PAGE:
• Will started his blog by accident. He wanted to leave a comment on another blog that was criticizing him (he now says that the criticism was justified), and he clicked on the wrong things, and got a page inviting him to start his own blog. Which he did, and used it to push his Sanfordesque political views. But he tried to do more than that, becoming a news source, and breaking stories whenever he could (which, if you ask me, is why he has more traffic than I do — I reject the idea that it’s because of the cheesecake pictures). He devotes himself totally to the editorial content — which you have to do to post as often as he does. His wife handles the money, and Nancy Mace handles the technical side.

• The roots of my blogging are in the 1980s, when I was governmental affairs editor of The State. I had about 10 reporters working for me in those days, and I was always frustrated by something: Reporters would come into the newsroom and share some interesting incident or exchange with sources that didn’t really rise to the point of being news, and wouldn’t fit logically into the news stories they were writing that day (even then, the finite nature of available space was highly restrictive), but which added color and life and context to my perception of what was happening out there in state government. I wanted readers to have that same benefit, so I started a column made up of such tidbits, which ran on Sunday and was called “Earsay.” (Something roughly like that still exists in the paper, I think.) Later, when I was editorial page editor, I was likewise frustrated by the fact that I had SO many things I wanted to say about the day’s news that I had no room for on the editorial pages. So I started the blog for all that other stuff — things I felt motivated to say beyond what got into print, things that interested me and might interest someone else, but probably not the vast majority of newspaper readers. That’s still what my blog is. I don’t even pretend or try to “report the news.” Having once commanded platoons of reporters, I know how impossible it would be to presume to do that well alone, even if I didn’t have a day job. So it remains a medium consisting of stuff I want to comment on, period. And I still never manage to get to all of that.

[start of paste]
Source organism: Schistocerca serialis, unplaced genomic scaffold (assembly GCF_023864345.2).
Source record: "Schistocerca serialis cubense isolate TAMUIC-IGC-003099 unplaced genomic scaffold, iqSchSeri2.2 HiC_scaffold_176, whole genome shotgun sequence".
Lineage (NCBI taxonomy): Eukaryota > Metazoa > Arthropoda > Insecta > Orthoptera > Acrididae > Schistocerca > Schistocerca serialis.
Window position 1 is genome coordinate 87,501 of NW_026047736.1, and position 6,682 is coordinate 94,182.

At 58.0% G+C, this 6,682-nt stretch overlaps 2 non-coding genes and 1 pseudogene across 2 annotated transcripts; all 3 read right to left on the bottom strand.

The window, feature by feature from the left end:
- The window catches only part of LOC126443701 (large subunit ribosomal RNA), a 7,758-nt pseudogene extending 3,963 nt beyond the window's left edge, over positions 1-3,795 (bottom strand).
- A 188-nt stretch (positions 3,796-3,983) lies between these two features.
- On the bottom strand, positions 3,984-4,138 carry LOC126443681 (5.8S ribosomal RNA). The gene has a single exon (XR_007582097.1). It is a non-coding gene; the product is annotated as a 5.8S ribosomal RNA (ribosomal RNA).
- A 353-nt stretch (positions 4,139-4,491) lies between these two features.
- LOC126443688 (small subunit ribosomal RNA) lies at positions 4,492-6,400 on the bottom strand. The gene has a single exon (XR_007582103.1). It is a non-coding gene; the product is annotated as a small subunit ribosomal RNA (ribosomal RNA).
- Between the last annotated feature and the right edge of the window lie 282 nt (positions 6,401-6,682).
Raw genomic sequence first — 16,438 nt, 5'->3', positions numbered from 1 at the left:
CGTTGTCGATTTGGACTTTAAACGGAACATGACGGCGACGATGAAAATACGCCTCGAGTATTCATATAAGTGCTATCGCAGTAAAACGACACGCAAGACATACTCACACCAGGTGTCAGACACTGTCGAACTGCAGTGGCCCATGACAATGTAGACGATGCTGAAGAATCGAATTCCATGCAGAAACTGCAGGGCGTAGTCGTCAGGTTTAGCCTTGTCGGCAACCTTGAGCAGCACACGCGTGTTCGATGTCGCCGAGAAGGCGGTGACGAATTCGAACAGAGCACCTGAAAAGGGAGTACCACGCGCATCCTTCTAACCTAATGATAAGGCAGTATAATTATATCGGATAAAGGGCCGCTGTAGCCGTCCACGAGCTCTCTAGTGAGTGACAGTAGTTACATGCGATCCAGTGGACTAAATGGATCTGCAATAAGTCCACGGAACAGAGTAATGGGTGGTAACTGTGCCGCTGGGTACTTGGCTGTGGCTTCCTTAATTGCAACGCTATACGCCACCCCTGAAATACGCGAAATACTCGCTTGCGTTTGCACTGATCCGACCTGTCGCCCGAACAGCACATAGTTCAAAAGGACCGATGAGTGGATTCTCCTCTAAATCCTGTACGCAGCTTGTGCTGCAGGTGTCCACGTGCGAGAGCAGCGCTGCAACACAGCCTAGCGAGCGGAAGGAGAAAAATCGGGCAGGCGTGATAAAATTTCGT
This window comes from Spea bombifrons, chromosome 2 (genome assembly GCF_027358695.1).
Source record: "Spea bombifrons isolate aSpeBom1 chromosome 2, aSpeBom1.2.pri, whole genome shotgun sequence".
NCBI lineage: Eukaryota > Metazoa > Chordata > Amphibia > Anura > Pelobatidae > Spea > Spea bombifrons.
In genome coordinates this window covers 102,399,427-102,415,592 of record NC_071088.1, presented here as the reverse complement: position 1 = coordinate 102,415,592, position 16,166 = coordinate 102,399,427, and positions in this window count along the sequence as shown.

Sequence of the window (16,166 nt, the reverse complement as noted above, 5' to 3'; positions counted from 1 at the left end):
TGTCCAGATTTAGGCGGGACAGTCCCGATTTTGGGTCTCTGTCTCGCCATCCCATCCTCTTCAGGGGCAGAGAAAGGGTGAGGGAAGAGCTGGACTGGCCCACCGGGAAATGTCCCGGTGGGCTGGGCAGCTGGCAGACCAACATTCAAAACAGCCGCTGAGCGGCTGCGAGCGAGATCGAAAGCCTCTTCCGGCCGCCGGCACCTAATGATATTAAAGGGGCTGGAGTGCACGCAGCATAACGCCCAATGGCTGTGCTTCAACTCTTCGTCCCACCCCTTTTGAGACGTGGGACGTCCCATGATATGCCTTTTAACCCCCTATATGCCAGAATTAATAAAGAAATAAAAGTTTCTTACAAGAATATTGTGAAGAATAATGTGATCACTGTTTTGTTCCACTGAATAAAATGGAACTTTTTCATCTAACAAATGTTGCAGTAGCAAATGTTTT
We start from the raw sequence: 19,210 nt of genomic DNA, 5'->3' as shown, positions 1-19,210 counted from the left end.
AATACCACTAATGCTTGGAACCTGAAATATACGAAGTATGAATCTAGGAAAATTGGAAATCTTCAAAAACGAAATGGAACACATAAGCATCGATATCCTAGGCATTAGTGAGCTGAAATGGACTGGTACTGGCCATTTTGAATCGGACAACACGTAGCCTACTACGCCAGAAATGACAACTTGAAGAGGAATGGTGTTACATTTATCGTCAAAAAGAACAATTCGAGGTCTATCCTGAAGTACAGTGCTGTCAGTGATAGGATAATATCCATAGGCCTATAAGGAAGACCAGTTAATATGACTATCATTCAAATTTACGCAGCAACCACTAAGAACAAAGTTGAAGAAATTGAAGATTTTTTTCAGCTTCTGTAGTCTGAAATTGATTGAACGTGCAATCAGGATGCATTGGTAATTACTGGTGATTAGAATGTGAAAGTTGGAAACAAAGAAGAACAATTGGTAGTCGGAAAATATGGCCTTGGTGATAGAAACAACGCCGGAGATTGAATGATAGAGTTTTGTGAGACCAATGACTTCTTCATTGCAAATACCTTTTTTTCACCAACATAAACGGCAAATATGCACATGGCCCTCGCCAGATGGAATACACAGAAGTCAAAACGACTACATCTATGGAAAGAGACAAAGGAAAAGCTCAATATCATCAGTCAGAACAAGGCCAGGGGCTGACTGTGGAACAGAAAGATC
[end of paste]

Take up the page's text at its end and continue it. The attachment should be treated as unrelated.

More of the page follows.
A couple of other quick points…
One of the students wanted to know when blogs would command the respect that mainstream media still do. He said he covers prep sports for The State, and when he arrives at an event and tells people that, he gets respect and cooperation that he wouldn’t get otherwise. I told him he had a long wait on that; the blogosphere is still the Wild West and will take some time to settle down and be respectable.

A corollary to that… Logan complained that he can’t get credentials to get onto the Senate or House floor over at the State House. When someone noticed me shaking my head I elaborated… I told Logan it doesn’t matter. Nothing much happens in the chambers anyway. Debate is dead in this country; the days of Daniel Webster and Henry Clay are long gone. To know what really happened on a key vote, you’ll have to talk to people outside afterward anyway. And all the members have cell phones if you want to ask them to come out for a chat.

I’ll close with this postscript that I enjoyed, posted by Logan Smith on Twitter:

Highlight of tonight’s Q&A: @BradWarthen talking about being a reporter in 1980, @FITSNews turns to me and asks “were you born then?” (No)

The funny part is that 1980 was when I stopped being a reporter. I was an editor from then on…

 
|   The Column

Charles Bierbauer

Minding Our Business is a column by Charles Bierbauer, dean of USC's College of Mass Communications and Information Studies and a former CNN and ABC News correspondent.

This column addresses issues faced daily by students, faculty, editors, news directors, public relations experts, and media managers about our professions.

We welcome feedback.